Commercial Salmon Farming
Fertilized Atlantic salmon eggs are taken to a quarantine facility, where they are kept for two weeks to make sure they are disease free and to check their DNA. Then they go to a hatchery, where they are kept in oxygenated fresh water that is purified to remove waste. They are fed a herring-based fish meal, and once they reach a certain length (about six inches), they are transferred to larger pens, either in seawater in coastal cages, or in enormous fiberglass tanks. The fish continue to get feed, and are not treated with antibiotics unless they are sick. After eighteen months, the fish are ready to harvest.
In addition to their distinctive flavor, both wild and farmed salmon
are good sources of protein; omega-3 fatty acids
; vitamins A, B, D, E; potassium; iodine; and selenium. In the American wild, salmon feed on herring and smelt (East Coast) or shrimp and krill (West Coast). In captivity, salmon are fed pellets that include fishmeal and oils. The amount of omega-3 teh salmon end up with varies, but most experts agree that farmed salmon that eat a high-quality feed -- with plenty of fish components -- have omega-3 levels comparable to those of their wild counterparts.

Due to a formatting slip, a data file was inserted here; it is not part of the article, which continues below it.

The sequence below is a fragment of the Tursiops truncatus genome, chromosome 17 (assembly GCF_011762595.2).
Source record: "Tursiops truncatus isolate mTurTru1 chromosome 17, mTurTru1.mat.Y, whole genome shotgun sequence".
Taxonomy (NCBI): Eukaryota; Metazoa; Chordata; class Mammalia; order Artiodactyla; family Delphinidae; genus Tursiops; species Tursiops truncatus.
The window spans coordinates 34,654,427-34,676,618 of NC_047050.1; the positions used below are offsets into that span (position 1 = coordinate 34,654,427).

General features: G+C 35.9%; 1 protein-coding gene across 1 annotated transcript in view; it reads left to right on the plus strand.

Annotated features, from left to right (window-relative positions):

Fresh wild salmon is seasonal, but because farmed salmon is harvested upon demand, it is available fresh year-round.
Salmon is one of our most versatile fish, adapting well to any cooking method (even steaming
, poaching, or grilling) because of its high fat content, which also makes it a forgiving choice for inexperienced cooks because it stays moist even when overcooked. You can substitute arctic char for salmon in virtually any recipe.
From the "Legal Sea Foods Cookbook" by Roger Berkowitz and Jane Doerfer, Illustrated by Edward Koren